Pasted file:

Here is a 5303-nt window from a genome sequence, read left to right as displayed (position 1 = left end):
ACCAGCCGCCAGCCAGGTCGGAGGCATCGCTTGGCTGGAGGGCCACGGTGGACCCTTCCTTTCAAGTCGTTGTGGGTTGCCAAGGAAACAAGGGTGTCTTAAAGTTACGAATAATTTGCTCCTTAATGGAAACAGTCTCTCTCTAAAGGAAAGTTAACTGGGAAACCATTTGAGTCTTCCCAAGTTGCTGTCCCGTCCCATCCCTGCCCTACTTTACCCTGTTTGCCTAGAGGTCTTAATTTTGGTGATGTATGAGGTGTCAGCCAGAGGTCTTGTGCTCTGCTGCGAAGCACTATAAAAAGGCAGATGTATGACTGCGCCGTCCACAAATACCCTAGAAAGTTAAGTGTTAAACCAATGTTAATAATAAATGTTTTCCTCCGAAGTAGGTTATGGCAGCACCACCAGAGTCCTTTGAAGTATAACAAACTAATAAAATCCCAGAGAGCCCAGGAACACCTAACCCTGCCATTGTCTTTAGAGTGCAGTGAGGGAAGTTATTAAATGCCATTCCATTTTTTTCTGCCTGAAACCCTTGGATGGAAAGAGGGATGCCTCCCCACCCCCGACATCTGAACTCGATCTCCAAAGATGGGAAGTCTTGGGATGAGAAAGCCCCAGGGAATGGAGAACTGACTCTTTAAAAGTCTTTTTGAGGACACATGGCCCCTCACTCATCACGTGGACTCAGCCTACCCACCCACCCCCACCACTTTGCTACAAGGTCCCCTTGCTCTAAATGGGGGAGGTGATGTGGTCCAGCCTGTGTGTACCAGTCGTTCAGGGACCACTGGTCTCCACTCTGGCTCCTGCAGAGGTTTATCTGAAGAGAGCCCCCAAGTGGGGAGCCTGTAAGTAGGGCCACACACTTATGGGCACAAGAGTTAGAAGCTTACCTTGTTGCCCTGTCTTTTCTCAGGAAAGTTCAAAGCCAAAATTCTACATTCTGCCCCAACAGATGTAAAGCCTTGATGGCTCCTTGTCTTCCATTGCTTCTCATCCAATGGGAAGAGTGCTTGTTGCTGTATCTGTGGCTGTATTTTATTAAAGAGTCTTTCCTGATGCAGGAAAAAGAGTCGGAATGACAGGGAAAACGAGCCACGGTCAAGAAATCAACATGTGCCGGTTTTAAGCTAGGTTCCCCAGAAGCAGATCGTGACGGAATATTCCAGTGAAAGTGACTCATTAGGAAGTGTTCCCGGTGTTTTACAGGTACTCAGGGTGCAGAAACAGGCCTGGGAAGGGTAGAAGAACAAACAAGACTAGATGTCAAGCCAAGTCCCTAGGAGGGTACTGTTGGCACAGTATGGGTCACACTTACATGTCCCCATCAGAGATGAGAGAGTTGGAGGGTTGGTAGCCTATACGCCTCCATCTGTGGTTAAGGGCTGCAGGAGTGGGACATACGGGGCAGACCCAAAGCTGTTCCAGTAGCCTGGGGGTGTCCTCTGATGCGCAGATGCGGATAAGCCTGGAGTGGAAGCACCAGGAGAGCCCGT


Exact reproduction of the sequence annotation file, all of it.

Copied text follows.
Here is a 5303-nt window from a genome sequence, read left to right as displayed (position 1 = left end):
ACCAGCCGCCAGCCAGGTCGGAGGCATCGCTTGGCTGGAGGGCCACGGTGGACCCTTCCTTTCAAGTCGTTGTGGGTTGCCAAGGAAACAAGGGTGTCTTAAAGTTACGAATAATTTGCTCCTTAATGGAAACAGTCTCTCTCTAAAGGAAAGTTAACTGGGAAACCATTTGAGTCTTCCCAAGTTGCTGTCCCGTCCCATCCCTGCCCTACTTTACCCTGTTTGCCTAGAGGTCTTAATTTTGGTGATGTATGAGGTGTCAGCCAGAGGTCTTGTGCTCTGCTGCGAAGCACTATAAAAAGGCAGATGTATGACTGCGCCGTCCACAAATACCCTAGAAAGTTAAGTGTTAAACCAATGTTAATAATAAATGTTTTCCTCCGAAGTAGGTTATGGCAGCACCACCAGAGTCCTTTGAAGTATAACAAACTAATAAAATCCCAGAGAGCCCAGGAACACCTAACCCTGCCATTGTCTTTAGAGTGCAGTGAGGGAAGTTATTAAATGCCATTCCATTTTTTTCTGCCTGAAACCCTTGGATGGAAAGAGGGATGCCTCCCCACCCCCGACATCTGAACTCGATCTCCAAAGATGGGAAGTCTTGGGATGAGAAAGCCCCAGGGAATGGAGAACTGACTCTTTAAAAGTCTTTTTGAGGACACATGGCCCCTCACTCATCACGTGGACTCAGCCTACCCACCCACCCCCACCACTTTGCTACAAGGTCCCCTTGCTCTAAATGGGGGAGGTGATGTGGTCCAGCCTGTGTGTACCAGTCGTTCAGGGACCACTGGTCTCCACTCTGGCTCCTGCAGAGGTTTATCTGAAGAGAGCCCCCAAGTGGGGAGCCTGTAAGTAGGGCCACACACTTATGGGCACAAGAGTTAGAAGCTTACCTTGTTGCCCTGTCTTTTCTCAGGAAAGTTCAAAGCCAAAATTCTACATTCTGCCCCAACAGATGTAAAGCCTTGATGGCTCCTTGTCTTCCATTGCTTCTCATCCAATGGGAAGAGTGCTTGTTGCTGTATCTGTGGCTGTATTTTATTAAAGAGTCTTTCCTGATGCAGGAAAAAGAGTCGGAATGACAGGGAAAACGAGCCACGGTCAAGAAATCAACATGTGCCGGTTTTAAGCTAGGTTCCCCAGAAGCAGATCGTGACGGAATATTCCAGTGAAAGTGACTCATTAGGAAGTGTTCCCGGTGTTTTACAGGTACTCAGGGTGCAGAAACAGGCCTGGGAAGGGTAGAAGAACAAACAAGACTAGATGTCAAGCCAAGTCCCTAGGAGGGTACTGTTGGCACAGTATGGGTCACACTTACATGTCCCCATCAGAGATGAGAGAGTTGGAGGGTTGGTAGCCTATACGCCTCCATCTGTGGTTAAGGGCTGCAGGAGTGGGACATACGGGGCAGACCCAAAGCTGTTCCAGTAGCCTGGGGGTGTCCTCTGATGCGCAGATGCGGATAAGCCTGGAGTGGAAGCACCAGGAGAGCCCGT